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The Power of Teachers’ Decisions: A Direct Message to All Teachers

How many decisions do teachers make in one day? That’s a million-dollar question. With every decision, teachers have the power to impact the life of a child. The gravity of every decision is something I may not have fully considered as I walked into my first classroom 23 years ago. A direct message (DM) from Thomal, a former student, is the impetus of this blog. His recollection of the impact of his teachers’ decisions surprised me and sent me down memory lane. With Thomal’s permission, I’m sharing snippets of his message (in italics), which challenged me to reconsider in hindsight the weight of even the smallest decision.

Though Thomal pondered for four months before he pressed send, I am so happy he decided to share his heart and conscience with me. His perspective emphasizes the importance not only of instructional decisions teachers make but also of every small decision that impacts students . My intent is not to judge, but to use a student’s experience, my experience, and knowledge of research-based best practices to bring awareness.

Power of Protect

You are one of the reasons why I never accepted FAILURE. Your first year in teaching helped save my life. When I failed the 8th grade, my original class would pick on me for failing every day… You pulled me to the side on the outside and you said(paraphrasing) “Thomal, don’t let this moment in your life define you. You do not have to accept failure of any kind. One day, you’ll look back and these days will be a small portion of your life. You’re going to be just fine. You’ll make it.”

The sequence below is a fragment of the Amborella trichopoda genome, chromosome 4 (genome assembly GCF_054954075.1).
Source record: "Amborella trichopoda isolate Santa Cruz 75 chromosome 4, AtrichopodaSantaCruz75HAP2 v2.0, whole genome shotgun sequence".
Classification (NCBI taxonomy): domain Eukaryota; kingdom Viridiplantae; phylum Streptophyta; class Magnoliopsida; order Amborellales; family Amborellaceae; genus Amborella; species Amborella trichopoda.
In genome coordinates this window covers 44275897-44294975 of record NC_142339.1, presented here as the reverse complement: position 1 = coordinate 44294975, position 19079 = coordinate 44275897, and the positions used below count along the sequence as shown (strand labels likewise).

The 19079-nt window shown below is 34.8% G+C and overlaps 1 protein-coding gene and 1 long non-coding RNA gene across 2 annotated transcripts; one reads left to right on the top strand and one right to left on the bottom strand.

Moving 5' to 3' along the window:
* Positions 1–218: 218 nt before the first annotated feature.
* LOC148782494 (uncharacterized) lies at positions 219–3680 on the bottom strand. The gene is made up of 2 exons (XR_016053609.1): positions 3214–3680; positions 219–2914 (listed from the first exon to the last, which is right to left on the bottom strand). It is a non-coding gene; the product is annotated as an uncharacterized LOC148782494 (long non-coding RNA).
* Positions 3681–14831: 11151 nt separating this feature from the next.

Sometimes teachers look away as students pick and play with each other. School is about allowing students to learn how to handle themselves socially. Teachers create safe spaces and a sense of community in which students know they have an advocate-someone who will speak up for them, even if it’s outside our classroom setting. My decision to talk to Thomal at that time was my way of protecting him from what might happen if he reacted to what he considered bullying. I now know he held on to those words of encouragement, which he attributes to his success.

Power to Encourage

That was over 20 years ago. That moment has never left me. I am what I am today because you played your role in my life. Those words have helped me. I used to put the words “DON’T ACCEPT FAILURE” on the walls in my classroom. I live by this. I tell my kids this. We are doing very well. My wife is a physical therapist. I’m a certified teacher with a Master's. We owned a trucking company with drivers and it’s because I refused to accept failure. Even when I mess up, I just keep trying until I get it right.

Yes, that’s right, Thomal became a teacher, and now he has the  opportunity to give his students the same advice I gave him and his classmates. I did not know he was being picked on because he had failed. I vaguely remembered our conversation, but I recall encouraging him not to give up. Many of those days, I was doing the best I could to manage my classes, but my decision to encourage students and invest in him made the difference for Thomal.

Power of the Pen

Thank you for not writing me up. You are one of the two teachers that didn’t write me up. 2!! To be honest, I wasn’t trying to be funny but it was taken that way. Even today, people take it that way.